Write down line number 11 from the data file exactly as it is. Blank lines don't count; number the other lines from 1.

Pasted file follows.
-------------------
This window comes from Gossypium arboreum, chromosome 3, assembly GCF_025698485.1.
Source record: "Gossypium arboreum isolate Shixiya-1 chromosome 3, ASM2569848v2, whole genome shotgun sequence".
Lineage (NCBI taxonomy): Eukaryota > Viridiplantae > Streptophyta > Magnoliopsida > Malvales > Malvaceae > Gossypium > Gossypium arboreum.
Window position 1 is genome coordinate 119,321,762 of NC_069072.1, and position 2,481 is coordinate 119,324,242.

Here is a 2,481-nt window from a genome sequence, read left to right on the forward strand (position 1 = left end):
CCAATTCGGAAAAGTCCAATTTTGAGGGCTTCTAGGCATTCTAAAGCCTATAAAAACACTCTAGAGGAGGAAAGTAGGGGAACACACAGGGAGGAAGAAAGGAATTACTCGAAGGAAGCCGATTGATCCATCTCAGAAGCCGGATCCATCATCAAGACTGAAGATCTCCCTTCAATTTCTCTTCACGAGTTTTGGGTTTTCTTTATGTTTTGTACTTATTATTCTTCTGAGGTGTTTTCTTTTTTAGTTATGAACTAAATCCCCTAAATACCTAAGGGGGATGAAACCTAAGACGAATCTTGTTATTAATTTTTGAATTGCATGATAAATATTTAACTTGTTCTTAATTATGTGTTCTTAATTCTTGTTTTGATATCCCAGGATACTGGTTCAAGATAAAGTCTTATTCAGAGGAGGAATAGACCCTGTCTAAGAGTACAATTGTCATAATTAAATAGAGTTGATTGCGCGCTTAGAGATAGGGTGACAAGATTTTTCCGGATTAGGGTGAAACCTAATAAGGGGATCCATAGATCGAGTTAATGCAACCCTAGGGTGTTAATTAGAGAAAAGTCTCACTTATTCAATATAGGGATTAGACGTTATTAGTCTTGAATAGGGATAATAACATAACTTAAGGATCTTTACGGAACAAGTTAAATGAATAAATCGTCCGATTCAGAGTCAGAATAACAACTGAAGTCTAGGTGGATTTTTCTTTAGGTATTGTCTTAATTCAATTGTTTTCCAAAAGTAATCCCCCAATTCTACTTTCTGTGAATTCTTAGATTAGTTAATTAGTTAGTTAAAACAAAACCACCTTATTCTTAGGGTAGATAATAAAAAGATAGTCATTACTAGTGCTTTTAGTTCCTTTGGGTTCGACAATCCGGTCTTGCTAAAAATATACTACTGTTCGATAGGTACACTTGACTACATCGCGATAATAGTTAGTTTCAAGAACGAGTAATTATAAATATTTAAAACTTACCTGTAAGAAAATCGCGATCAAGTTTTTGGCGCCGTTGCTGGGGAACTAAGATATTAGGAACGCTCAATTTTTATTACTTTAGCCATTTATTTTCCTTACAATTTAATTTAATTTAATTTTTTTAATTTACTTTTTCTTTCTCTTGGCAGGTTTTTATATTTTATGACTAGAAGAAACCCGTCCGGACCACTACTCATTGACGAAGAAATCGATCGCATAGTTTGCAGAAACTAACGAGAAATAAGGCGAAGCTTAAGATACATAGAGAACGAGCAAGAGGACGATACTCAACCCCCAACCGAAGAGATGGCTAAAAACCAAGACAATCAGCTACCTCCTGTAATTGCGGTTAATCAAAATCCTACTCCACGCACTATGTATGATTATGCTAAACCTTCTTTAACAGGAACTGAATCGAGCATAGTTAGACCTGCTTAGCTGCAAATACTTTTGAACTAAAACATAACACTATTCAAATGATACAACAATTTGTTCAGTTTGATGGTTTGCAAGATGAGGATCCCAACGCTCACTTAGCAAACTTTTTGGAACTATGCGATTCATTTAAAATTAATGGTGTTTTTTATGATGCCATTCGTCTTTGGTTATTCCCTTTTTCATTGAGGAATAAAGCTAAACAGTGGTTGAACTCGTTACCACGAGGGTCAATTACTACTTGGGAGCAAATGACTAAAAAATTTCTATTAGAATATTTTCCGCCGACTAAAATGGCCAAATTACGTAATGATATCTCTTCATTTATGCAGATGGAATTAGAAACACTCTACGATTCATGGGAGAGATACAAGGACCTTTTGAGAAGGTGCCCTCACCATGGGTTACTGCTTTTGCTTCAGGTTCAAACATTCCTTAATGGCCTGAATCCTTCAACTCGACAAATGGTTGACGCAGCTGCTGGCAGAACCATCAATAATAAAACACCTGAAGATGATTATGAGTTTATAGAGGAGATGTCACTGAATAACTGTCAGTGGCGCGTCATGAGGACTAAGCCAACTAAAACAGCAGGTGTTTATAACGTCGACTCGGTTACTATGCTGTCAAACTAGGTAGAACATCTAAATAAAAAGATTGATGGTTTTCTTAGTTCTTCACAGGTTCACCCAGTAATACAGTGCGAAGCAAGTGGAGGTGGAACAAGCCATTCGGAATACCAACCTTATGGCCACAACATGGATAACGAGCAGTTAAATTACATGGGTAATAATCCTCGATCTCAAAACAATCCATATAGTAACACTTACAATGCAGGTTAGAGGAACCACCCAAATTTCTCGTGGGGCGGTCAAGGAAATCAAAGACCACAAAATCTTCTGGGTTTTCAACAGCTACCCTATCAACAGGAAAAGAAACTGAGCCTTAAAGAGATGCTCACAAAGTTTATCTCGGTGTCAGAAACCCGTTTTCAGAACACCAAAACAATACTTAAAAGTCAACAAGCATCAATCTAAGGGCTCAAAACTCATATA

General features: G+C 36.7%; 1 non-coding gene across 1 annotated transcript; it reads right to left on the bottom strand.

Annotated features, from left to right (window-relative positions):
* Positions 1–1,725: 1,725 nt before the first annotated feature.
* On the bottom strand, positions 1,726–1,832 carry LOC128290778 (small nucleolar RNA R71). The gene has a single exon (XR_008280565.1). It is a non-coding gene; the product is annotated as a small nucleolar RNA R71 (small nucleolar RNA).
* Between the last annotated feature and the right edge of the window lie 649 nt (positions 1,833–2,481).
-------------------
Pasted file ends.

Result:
* Between the last annotated feature and the right edge of the window lie 649 nt (positions 1,833–2,481).